I was delighted to join Beth Buelow on The Introvert Entrepreneur podcast! Beth is one of my real-life heroes. She's developed a brand identity that's so consistent with who she is as a person. And she's carefully chosen words that beautifully describes the experience of being one of her clients.
Thanks for listening to our conversation! Please reach out if I can answer any questions about what you heard or expand on a thought that caught your attention. And I'd love to connect with you on LinkedIn too. (Let me know you heard me on Beth's show when you send your invitation.)
On the podcast I talked about the value of LinkedIn as free promotion for your business. It's an exciting opportunity to introduce yourself to potential connections, talk about what you have to offer and suggest what it feels like to work with you.
The most important sections of your profile are the headline and the summary ... and the most overlooked.
- The headline should not be your job title or role; you're so much bigger and more valuable than that. Ideally, this is your front-and-center, say-it-loud-and-proud benefit statement.
- The summary shouldn't regurgitate your resume; it should offer the story of your career and the value you bring ... all flavored with a bit of your personality.
Digging into these worksheets will help you really stand out on LinkedIn by highlighting what's uniquely you.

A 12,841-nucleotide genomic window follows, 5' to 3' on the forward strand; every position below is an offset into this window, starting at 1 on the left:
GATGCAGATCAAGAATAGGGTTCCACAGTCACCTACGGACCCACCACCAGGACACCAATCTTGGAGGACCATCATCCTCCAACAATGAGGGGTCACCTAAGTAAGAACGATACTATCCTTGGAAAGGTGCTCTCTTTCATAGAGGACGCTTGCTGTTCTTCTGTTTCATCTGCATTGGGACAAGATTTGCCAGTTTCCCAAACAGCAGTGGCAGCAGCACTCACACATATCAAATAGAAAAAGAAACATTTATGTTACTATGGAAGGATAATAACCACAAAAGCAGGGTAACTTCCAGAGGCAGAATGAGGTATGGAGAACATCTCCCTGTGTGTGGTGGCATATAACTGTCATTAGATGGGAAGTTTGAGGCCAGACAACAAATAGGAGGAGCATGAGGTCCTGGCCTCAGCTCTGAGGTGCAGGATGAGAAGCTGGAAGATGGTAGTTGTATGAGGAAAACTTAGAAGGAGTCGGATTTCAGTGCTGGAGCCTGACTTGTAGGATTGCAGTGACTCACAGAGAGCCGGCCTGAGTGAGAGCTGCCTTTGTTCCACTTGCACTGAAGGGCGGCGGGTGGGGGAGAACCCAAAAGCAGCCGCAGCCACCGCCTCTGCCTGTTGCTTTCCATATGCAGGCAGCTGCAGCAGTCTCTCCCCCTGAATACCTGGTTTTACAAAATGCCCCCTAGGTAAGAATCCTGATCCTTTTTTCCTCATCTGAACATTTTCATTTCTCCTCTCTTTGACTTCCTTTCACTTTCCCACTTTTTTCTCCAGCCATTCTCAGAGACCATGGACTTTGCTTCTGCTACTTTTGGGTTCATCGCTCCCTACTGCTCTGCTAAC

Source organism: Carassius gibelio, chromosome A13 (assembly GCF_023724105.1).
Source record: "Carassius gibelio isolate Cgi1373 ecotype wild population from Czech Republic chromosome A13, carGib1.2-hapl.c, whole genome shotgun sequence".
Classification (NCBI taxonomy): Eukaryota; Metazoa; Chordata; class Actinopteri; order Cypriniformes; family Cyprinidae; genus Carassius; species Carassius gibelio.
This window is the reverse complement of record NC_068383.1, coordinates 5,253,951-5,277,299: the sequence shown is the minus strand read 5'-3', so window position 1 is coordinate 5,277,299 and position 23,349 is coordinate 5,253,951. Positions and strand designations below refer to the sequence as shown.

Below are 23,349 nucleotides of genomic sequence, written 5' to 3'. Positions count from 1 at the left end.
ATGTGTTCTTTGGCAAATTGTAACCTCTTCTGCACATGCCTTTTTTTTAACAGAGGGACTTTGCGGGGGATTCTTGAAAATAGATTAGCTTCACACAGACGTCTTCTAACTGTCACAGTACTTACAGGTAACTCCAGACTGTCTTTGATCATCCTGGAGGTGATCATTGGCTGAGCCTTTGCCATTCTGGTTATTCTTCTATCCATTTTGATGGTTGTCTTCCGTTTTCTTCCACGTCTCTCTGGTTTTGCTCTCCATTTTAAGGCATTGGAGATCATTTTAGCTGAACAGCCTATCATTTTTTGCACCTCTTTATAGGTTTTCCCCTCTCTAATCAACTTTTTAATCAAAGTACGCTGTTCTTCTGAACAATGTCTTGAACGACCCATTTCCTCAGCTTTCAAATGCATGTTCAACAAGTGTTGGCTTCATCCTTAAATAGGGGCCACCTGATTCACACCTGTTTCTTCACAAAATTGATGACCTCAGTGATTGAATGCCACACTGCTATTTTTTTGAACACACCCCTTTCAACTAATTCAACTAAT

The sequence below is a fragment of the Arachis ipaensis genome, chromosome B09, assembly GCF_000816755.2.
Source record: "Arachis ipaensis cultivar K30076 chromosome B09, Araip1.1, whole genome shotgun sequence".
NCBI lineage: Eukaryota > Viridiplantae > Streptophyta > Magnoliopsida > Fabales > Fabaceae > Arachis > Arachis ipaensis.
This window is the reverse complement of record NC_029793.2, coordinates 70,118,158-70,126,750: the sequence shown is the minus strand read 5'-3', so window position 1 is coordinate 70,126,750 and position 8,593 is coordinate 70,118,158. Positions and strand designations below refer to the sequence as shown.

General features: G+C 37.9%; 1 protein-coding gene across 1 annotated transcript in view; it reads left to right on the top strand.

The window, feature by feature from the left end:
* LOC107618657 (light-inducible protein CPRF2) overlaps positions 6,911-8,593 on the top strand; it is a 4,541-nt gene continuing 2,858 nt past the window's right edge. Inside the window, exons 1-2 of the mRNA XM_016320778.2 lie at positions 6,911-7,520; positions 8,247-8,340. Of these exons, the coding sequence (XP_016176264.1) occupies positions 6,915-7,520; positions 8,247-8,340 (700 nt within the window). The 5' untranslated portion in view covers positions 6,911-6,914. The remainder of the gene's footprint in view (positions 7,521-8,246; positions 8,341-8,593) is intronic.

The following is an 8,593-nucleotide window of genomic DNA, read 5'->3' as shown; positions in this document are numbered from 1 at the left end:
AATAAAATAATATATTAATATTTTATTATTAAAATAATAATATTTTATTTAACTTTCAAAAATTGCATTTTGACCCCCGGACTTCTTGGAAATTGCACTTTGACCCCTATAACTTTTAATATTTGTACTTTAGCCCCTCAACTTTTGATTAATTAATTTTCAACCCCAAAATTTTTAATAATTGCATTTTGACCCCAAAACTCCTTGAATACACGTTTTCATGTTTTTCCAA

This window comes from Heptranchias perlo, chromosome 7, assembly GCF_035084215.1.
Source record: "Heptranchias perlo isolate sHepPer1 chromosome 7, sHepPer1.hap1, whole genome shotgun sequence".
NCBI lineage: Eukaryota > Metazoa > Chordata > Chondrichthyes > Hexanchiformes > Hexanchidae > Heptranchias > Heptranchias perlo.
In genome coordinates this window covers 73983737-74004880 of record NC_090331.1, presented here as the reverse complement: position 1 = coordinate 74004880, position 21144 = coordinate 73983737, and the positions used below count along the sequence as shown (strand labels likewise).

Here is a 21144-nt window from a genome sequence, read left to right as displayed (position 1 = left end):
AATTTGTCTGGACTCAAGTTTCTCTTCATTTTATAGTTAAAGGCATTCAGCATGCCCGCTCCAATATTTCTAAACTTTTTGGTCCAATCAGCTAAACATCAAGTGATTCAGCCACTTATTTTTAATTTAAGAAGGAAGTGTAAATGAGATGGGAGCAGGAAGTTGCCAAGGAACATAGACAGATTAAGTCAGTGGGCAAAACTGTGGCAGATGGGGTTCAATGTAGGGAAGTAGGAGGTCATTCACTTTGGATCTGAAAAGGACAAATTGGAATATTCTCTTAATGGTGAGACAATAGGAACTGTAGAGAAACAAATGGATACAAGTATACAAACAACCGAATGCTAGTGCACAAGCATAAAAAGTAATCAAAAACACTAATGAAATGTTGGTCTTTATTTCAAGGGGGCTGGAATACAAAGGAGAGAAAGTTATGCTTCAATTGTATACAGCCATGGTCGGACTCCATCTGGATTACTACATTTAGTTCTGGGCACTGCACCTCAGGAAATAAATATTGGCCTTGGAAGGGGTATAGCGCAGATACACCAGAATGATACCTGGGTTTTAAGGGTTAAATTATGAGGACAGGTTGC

How do we know if our branding is staying in alignment with our values and goals? How do you know if the messages you've created are resonating with your customers and clients? By committing to ongoing research.
This is also how we're more confident that our marketing channels are the right places to push out messages to reach our audience.
As a general rule, we introverts are good at listening, asking questions and being curious. These actions are the foundation for research that occurs naturally during the lifetime of a customer/client relationship.
- When a potential client or customer reaches out to you, always ask: "How did you find me?" "What prompted you to reach out?"
- As your relationship develops, but before your collaboration ends, ask: "Do you use any social media platforms to connect with others in your field or to learn about important updates? If so, which ones?"
- Prior to your last point of contact or delivery of your service, do one of both of the following:
- Ask for a written testimonial to use on your website or request one through LinkedIn. Ask for a review on Yelp or other rating platform if appropriate. (A small incentive can be useful for the last one.)
- Use a version of these three questions to capture a general sense of their experience. Very important: Keeping the questions short, sweet and conversational improves the chances they'll be answered!
Don't wait to share this form until you've shaken hands and parted. Often that's too late.